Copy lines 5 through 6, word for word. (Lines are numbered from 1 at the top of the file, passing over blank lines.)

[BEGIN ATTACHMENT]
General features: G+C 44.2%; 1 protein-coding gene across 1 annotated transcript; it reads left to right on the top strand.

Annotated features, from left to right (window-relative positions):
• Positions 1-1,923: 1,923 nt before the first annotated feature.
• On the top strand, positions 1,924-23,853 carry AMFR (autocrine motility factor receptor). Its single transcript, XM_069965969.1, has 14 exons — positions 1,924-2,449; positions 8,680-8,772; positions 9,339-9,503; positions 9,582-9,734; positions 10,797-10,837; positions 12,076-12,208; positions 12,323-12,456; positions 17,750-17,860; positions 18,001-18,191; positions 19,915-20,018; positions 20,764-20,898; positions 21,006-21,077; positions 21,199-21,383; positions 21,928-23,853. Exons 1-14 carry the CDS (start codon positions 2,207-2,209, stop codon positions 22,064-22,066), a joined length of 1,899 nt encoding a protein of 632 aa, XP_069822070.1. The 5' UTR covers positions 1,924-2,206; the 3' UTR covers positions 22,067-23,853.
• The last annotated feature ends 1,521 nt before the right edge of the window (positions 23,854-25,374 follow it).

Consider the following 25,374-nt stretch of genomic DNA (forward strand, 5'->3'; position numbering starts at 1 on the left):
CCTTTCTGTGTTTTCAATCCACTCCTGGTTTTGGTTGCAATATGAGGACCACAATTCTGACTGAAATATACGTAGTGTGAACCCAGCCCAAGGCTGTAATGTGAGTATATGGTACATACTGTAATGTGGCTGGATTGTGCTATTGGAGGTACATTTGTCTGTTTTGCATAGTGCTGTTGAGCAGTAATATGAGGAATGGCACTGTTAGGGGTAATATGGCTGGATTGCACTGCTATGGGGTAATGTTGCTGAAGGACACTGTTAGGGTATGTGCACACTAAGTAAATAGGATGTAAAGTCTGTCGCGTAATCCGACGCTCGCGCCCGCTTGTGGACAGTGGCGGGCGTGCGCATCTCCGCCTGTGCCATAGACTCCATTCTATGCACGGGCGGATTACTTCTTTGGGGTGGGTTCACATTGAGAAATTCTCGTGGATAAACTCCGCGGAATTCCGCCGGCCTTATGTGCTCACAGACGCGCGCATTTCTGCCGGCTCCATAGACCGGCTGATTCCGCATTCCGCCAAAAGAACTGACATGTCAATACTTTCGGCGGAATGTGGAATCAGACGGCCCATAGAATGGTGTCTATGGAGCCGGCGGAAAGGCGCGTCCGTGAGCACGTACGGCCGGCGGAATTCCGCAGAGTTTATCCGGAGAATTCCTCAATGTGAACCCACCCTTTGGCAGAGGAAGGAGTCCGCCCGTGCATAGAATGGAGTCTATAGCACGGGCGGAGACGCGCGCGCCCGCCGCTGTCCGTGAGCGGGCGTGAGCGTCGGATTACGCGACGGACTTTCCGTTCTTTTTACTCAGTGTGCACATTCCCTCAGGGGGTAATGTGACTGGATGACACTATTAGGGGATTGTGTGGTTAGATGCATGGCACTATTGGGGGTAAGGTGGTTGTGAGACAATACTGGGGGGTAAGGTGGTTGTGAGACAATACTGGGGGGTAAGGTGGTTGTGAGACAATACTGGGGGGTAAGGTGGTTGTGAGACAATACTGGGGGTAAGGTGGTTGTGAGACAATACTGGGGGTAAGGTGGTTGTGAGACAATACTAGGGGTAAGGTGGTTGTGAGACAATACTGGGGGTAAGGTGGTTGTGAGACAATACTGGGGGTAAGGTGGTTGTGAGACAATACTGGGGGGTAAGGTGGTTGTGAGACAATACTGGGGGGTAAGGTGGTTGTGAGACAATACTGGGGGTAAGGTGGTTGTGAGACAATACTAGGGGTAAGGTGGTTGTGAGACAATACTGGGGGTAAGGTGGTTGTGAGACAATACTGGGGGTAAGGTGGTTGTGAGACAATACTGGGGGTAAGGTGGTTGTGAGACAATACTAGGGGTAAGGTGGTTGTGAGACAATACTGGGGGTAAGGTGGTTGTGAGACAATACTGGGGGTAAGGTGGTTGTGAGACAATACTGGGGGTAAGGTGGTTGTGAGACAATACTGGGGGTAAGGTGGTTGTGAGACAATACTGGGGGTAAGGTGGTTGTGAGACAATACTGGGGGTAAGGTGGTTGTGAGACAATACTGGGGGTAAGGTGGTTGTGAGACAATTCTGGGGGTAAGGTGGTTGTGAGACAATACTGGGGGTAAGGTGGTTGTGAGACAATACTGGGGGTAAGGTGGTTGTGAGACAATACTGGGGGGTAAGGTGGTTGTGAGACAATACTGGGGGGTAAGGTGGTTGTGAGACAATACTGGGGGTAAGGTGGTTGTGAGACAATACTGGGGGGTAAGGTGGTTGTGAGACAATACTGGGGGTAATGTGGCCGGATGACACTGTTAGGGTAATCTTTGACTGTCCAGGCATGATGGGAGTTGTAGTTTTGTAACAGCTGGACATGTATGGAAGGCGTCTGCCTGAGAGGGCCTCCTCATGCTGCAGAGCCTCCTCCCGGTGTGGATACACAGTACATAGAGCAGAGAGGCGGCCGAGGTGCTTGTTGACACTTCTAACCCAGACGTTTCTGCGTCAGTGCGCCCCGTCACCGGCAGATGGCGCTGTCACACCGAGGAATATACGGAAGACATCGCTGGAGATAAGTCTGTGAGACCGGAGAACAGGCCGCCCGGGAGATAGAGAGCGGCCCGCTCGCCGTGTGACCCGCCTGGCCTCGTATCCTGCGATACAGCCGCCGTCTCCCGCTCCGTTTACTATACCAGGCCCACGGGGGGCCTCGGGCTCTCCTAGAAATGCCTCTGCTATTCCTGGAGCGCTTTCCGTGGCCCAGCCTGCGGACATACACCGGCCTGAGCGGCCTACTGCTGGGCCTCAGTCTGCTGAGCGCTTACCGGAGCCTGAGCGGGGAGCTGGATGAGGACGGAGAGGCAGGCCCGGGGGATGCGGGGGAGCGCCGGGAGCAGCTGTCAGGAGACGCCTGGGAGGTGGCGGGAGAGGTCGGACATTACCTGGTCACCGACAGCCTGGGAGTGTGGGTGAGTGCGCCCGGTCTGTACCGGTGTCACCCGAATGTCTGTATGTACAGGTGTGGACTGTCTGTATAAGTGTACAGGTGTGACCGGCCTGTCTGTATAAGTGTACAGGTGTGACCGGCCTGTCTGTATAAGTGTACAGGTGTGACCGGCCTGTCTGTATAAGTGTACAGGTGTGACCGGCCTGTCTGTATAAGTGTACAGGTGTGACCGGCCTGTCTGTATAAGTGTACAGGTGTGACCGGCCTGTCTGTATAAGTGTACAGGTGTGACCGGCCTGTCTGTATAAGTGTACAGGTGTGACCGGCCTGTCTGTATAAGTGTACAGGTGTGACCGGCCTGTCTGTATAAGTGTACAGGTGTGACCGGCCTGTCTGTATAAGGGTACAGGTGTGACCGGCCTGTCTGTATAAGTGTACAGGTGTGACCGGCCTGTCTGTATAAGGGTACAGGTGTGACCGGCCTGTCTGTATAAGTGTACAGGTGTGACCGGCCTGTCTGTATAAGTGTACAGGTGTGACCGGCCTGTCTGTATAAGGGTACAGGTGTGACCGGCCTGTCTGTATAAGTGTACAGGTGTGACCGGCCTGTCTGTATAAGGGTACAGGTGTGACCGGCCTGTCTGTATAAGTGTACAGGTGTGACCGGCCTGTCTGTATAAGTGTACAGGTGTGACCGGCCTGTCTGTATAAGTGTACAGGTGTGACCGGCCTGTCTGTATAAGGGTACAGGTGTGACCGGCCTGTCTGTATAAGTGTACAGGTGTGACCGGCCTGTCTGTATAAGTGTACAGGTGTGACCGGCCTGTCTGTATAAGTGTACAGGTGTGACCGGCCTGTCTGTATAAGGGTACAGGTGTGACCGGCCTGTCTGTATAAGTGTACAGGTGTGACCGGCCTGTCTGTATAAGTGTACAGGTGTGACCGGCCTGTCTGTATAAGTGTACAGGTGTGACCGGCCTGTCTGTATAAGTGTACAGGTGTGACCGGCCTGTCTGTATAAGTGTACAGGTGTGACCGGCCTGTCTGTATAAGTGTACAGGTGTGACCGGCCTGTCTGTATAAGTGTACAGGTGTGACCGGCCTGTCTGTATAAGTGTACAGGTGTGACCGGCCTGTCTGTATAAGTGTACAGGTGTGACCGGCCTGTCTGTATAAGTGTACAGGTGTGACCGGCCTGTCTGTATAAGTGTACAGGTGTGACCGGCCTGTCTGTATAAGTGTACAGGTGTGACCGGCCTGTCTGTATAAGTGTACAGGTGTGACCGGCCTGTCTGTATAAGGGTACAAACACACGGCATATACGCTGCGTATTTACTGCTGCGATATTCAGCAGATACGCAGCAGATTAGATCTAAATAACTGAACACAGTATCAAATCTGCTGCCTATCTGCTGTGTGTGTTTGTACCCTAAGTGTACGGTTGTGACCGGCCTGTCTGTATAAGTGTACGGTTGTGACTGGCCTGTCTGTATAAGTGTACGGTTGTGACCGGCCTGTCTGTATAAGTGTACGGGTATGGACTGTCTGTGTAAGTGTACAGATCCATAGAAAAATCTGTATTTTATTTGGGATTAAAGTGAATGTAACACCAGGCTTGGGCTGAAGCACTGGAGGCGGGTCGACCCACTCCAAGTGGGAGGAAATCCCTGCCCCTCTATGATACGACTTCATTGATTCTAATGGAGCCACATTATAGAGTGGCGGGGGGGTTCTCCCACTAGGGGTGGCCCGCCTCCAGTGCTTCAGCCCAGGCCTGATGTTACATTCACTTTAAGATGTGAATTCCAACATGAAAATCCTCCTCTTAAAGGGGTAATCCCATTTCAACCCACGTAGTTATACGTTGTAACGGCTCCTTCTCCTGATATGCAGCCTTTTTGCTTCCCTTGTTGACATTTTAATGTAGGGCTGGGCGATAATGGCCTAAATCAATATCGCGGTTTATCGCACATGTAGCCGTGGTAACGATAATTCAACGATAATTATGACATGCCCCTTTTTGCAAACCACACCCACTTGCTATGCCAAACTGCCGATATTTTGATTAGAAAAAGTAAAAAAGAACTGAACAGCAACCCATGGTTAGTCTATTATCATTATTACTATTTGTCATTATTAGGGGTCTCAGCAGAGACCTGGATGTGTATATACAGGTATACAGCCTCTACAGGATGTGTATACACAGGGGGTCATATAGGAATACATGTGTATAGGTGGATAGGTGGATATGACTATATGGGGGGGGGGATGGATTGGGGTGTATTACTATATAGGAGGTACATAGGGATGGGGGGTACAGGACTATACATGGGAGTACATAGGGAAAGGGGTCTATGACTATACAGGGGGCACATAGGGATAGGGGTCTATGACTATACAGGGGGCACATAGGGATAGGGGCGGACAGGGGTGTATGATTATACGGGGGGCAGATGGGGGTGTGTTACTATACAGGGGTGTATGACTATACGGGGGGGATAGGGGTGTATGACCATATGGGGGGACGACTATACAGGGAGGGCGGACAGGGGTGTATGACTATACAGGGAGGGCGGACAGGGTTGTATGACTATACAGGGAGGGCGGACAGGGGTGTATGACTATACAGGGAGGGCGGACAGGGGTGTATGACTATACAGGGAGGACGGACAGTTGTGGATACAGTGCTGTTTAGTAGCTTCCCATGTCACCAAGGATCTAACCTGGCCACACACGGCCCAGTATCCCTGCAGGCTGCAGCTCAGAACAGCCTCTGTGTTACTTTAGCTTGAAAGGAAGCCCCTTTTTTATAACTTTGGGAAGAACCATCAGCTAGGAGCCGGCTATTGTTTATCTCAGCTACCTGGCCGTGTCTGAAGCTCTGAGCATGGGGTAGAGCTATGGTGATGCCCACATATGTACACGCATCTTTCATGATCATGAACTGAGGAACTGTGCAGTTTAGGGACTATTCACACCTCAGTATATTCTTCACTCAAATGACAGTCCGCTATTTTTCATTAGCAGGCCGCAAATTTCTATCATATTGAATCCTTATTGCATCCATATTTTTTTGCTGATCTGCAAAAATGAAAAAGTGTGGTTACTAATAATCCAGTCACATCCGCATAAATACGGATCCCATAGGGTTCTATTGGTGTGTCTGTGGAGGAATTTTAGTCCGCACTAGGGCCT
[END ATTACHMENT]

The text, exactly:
• The last annotated feature ends 1,521 nt before the right edge of the window (positions 23,854-25,374 follow it).

Consider the following 25,374-nt stretch of genomic DNA (forward strand, 5'->3'; position numbering starts at 1 on the left):